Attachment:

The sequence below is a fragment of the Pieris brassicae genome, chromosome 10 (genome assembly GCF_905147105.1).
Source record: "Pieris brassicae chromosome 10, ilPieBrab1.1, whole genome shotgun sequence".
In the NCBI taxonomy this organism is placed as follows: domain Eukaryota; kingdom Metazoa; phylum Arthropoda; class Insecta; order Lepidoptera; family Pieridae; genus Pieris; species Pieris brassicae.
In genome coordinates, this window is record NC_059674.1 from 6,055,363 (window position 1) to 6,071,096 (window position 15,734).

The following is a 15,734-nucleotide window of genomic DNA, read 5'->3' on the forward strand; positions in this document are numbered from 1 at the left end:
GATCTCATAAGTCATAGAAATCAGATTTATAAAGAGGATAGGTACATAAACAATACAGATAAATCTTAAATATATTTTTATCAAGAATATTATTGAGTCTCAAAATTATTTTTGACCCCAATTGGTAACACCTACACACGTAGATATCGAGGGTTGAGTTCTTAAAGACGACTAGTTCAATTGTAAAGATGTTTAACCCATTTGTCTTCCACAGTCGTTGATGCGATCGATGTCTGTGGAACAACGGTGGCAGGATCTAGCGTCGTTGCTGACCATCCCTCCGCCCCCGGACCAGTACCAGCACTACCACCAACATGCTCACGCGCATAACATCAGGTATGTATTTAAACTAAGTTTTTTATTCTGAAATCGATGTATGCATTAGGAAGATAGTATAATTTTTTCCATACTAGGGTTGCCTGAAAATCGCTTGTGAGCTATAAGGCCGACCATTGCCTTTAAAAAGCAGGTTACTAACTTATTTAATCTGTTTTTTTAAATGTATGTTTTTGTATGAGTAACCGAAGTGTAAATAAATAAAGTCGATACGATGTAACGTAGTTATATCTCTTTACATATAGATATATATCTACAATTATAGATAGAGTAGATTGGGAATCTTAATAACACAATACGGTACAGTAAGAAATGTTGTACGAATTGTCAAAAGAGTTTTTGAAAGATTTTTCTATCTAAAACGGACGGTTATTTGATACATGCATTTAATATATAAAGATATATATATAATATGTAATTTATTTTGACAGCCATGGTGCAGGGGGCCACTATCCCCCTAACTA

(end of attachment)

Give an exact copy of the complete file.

The sequence below is a fragment of the Pieris brassicae genome, chromosome 10 (genome assembly GCF_905147105.1).
Source record: "Pieris brassicae chromosome 10, ilPieBrab1.1, whole genome shotgun sequence".
In the NCBI taxonomy this organism is placed as follows: domain Eukaryota; kingdom Metazoa; phylum Arthropoda; class Insecta; order Lepidoptera; family Pieridae; genus Pieris; species Pieris brassicae.
In genome coordinates, this window is record NC_059674.1 from 6,055,363 (window position 1) to 6,071,096 (window position 15,734).

The following is a 15,734-nucleotide window of genomic DNA, read 5'->3' on the forward strand; positions in this document are numbered from 1 at the left end:
GATCTCATAAGTCATAGAAATCAGATTTATAAAGAGGATAGGTACATAAACAATACAGATAAATCTTAAATATATTTTTATCAAGAATATTATTGAGTCTCAAAATTATTTTTGACCCCAATTGGTAACACCTACACACGTAGATATCGAGGGTTGAGTTCTTAAAGACGACTAGTTCAATTGTAAAGATGTTTAACCCATTTGTCTTCCACAGTCGTTGATGCGATCGATGTCTGTGGAACAACGGTGGCAGGATCTAGCGTCGTTGCTGACCATCCCTCCGCCCCCGGACCAGTACCAGCACTACCACCAACATGCTCACGCGCATAACATCAGGTATGTATTTAAACTAAGTTTTTTATTCTGAAATCGATGTATGCATTAGGAAGATAGTATAATTTTTTCCATACTAGGGTTGCCTGAAAATCGCTTGTGAGCTATAAGGCCGACCATTGCCTTTAAAAAGCAGGTTACTAACTTATTTAATCTGTTTTTTTAAATGTATGTTTTTGTATGAGTAACCGAAGTGTAAATAAATAAAGTCGATACGATGTAACGTAGTTATATCTCTTTACATATAGATATATATCTACAATTATAGATAGAGTAGATTGGGAATCTTAATAACACAATACGGTACAGTAAGAAATGTTGTACGAATTGTCAAAAGAGTTTTTGAAAGATTTTTCTATCTAAAACGGACGGTTATTTGATACATGCATTTAATATATAAAGATATATATATAATATGTAATTTATTTTGACAGCCATGGTGCAGGGGGCCACTATCCCCCTAACTA